Monday, December 28, 2009

May The Force be with you!

Christmas brought some snow to Columbia, which, despite impeding my personal cycling habits, is still not necessarily an unwelcome site to my northener eyes.  Missouri winter weather also seems to have pleased Mr. Paul Mazan of Rocheport who recently wrote into the Columbia Tribune:

"Where have all the sunshine patriots gone who were going to free us from dependence on imported oil, reduce their carbon footprint end global warming and clean up our air?  Surely these people whom the city, in its infinite wisdom, has seen fit to make a "special class" of citizens, immune from being yelled at, honked at or roundly cursed, haven't abandoned their holier-than-thou attitude and taken to their automobiles to avoid the discomfort of riding in the rain and freezing weather!"

Not that I have any allusion that Mr. Mazan reads this blog, but should he somehow stumble upon it, I want him to rest assured that I, for one, have not abandoned my "holier-than-thou" attitude that my "special class" status has afforded me.  It is this power, and occasionally only this, that truly allows me to deflect the jeers, and curses of individuals like him while on my bike, rather than the appreciated, but largely ceremonial, anti-harassment ordinance.

But as much as Mr. Mazan wishes to convince us of his distaste for fair-weather cyclists, and perhaps cycling itself, his name betrays the possible rich cycling heritage that may run deep in his blood.  If my geneaology serves me correctly, the name Mazan, is French in origin and is shared by a town in the Vaucluse department (or region) of France whose most notable landmark is Mont Ventoux, one of the most famous road cycling mountain climbs in all of France.  Here's a picture of Marco Pantani winning the stage atop Ventoux in front of Lance Armstrong wearing the maillot jaune in 2000.

But Monsieur Mazan knows all of this already and is just being cheeky with us, methinks.  But speaking of "holy attitudes" and "special classes," I recently noticed some other writings of special cycling cults with mysterious powers while perusing a page on that reviewed the history of the fixed gear bike.  As part of the article, the author makes specific mention of some of the standard features on today's fixie:

"Most fixed gear bikes do not feature breaks...."

I'm guessing this fixie cyclist, who videotaped himself attempting a brakeless skid stop, would disagree with that statement.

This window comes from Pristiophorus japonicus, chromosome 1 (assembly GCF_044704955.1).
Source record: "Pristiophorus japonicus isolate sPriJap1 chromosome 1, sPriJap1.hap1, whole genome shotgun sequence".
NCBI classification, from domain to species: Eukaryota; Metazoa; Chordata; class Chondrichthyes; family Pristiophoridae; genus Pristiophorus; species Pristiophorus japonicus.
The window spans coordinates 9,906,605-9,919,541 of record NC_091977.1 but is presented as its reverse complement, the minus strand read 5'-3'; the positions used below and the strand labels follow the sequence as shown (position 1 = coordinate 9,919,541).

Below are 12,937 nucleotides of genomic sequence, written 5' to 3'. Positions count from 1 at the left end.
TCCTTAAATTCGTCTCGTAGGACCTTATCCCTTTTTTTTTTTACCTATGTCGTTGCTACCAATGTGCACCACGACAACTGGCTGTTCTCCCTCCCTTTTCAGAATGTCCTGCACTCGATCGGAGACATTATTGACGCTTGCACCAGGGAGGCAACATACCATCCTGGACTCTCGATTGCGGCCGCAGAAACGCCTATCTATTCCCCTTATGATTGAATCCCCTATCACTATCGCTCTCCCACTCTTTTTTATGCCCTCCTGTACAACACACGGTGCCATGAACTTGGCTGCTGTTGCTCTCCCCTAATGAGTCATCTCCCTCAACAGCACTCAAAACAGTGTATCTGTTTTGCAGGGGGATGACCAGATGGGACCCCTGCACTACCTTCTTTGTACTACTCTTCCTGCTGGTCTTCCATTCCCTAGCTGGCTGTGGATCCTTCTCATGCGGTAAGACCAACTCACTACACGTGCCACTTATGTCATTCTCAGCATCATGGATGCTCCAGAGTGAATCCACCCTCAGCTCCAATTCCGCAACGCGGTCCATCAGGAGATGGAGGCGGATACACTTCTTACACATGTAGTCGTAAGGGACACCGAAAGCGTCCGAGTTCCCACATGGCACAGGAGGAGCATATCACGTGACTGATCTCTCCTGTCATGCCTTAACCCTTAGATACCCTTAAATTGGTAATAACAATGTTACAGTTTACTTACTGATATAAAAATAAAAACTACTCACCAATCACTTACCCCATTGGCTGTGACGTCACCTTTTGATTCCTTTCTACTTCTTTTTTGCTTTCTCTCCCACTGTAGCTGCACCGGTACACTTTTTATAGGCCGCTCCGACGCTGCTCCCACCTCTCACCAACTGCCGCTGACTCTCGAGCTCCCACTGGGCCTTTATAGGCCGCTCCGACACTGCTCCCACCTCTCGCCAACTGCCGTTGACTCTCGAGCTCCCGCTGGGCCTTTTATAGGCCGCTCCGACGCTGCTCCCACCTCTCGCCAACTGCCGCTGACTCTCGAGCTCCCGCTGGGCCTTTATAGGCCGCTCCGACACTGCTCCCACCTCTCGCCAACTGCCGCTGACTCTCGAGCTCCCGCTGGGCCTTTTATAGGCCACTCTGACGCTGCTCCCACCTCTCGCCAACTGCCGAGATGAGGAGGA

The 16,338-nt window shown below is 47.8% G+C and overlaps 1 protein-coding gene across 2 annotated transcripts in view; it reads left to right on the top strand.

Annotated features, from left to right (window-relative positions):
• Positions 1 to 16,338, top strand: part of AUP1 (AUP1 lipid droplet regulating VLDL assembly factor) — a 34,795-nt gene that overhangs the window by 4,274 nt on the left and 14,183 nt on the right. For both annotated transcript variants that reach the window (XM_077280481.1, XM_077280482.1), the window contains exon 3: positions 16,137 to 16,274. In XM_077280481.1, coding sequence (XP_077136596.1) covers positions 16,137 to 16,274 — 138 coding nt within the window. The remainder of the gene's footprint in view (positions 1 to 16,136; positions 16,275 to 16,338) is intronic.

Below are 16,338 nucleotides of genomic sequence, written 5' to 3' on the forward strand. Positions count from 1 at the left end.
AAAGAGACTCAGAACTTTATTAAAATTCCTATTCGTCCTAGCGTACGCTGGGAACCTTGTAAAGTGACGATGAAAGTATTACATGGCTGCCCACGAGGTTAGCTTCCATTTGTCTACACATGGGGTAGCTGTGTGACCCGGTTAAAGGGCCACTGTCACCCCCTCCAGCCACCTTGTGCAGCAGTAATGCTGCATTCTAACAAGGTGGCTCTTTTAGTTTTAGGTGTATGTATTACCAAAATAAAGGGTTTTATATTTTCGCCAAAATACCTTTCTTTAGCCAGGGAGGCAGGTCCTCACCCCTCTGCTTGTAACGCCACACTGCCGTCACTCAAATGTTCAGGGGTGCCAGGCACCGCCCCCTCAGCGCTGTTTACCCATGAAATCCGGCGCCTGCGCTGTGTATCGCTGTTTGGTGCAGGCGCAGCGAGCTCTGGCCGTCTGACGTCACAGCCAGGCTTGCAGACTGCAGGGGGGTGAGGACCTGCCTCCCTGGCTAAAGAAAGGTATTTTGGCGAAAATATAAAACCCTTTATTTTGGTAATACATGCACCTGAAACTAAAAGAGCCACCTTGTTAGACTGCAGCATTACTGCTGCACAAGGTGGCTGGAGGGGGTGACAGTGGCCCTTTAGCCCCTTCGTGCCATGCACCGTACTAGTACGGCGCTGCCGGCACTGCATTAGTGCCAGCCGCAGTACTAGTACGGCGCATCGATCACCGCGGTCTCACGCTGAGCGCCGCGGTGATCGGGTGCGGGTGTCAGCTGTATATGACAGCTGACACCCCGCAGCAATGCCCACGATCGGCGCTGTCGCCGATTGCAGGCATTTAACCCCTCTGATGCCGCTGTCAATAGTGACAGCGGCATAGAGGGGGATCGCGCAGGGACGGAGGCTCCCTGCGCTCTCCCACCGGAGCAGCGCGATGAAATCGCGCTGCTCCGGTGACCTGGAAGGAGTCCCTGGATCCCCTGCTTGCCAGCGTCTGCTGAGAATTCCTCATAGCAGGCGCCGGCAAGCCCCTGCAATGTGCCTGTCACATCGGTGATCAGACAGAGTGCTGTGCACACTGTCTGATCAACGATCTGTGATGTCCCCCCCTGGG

I'm obviously giving the folks at the 'business' for misspelling 'brakes' as 'breaks'. This really isn't fair of me at all since it detracts from the impact of the following statements the author makes regarding the use of brakes on fixed-gear bikes.

"In fact, riding without brakes has developed an almost cult status in certain places.  This is due to the perception by some riders that brakes are not needed when riding with intense concentration."

Are we to surmise from this that by simply concentrating on slowing and stopping, some fixie riders may will themselves to do so, as though they have The Force?  And that by executing said Force-like powers, they may find themselves achieving admission into a special cult?  Perhaps this explains why Andy Schleck crashed his bike into a car that crossed in front of him on Saturday, while heading out for a training ride.  Andy was quoted as saying,

"A car crossed in my path and pulled right across me.  I couldn't avoid the crash.  I didn't have the speed on but I couldn't avoid it."

Clearly, this was a case of him not concentrating intensely enough.  Even though he didn't have "the speed on", he also obviously didn't have his 'Yoda' on.  But this isn't that surprising, really.  When you take the time to look at some photos of Andy, he frequently looks rather confused and dare I say, unfocused.

Here, in two photos, we can see Andy disoriented and reaching out with his right hand, elbow flexed, palm askew, confusedly questioning the direction in which he is supposed to go.  This is not the sort of Force-like intense concentration that is required should he wish to be able to mentally command his bike to slow or even stop.  Why, even this young Jedi-in-training knows how to direct the Force as seen in the advertisments for the new toy called the Star Wars Force Trainer which supposedly trains concentration.

Andy, take note:  The elbow is extended and the palm faces downward.  The mouth is not agape, but rather the lips are pursed. 

I just ordered my own Force Trainer, because I want to see if it can teach me some mad Jedi Force skilz to help me levitate my bike over the snow drifts...

Pedal on!

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